“It’s pretty clear that unless they make it a free highway for us, I don’t want to pay tolls for the rest of my lifetime as an extra tax for transportation projects across Ohio,” said Rep. Rex Damschroder (R., Fremont). “Having said that, I have not read what’s in the governor’s proposal, and I’m not going to criticize it until I see what it says.”If Governor Kasich is looking for a way to fill a gap between future construction needs and anticipated revenue, a solution would be to spread those cost across the entire state, rather than burdening only one region’s drivers. You can do that through increased bonding, an increase in the state’s gas tax, or lobbying Congress to authorize a new Transportation bill ending Ohio’s status as a “donor state” when it comes to what we get back in highway funding in exchange for federal gas taxes paid. Ohio can also use innovative financing approaches in which the actual users — drivers on brand new roadways and bridges, for example — finance its construction through tolls. But asking Northern Ohio drivers to carry the burden for projects everywhere else in the state isn’t fair. Rex Damschroder (R-Fremont) is the Chairman of the Ohio House Transportation committee.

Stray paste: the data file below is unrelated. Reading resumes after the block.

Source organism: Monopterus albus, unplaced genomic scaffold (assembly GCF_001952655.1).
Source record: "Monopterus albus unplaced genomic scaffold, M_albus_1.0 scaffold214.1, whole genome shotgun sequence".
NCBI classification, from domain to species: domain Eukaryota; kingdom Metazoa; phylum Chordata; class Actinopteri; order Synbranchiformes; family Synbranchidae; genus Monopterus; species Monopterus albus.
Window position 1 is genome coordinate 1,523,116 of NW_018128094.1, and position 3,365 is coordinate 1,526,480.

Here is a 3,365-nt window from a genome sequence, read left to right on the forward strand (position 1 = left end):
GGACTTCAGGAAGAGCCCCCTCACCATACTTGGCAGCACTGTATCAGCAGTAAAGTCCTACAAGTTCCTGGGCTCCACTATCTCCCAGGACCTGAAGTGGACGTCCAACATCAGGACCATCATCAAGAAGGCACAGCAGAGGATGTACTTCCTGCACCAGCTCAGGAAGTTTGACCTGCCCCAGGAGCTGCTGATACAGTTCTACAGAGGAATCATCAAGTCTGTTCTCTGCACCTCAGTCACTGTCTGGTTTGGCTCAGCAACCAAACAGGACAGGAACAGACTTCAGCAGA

In a recent interview with Ohio Public TV, State Rep. Rex Damschroder articulated an argument you’ll hear a lot soon, once Governor Kasich unveils his plans to “unlock” the value of the Ohio Turnpike to help fund transportation projects around the state: In short, why is it fair for Northern Ohio drivers to continue to pay tolls years into the future to finance transportation projects in Cincinnati and Columbus? Or, as Damschroder told The Blade in a story yesterday: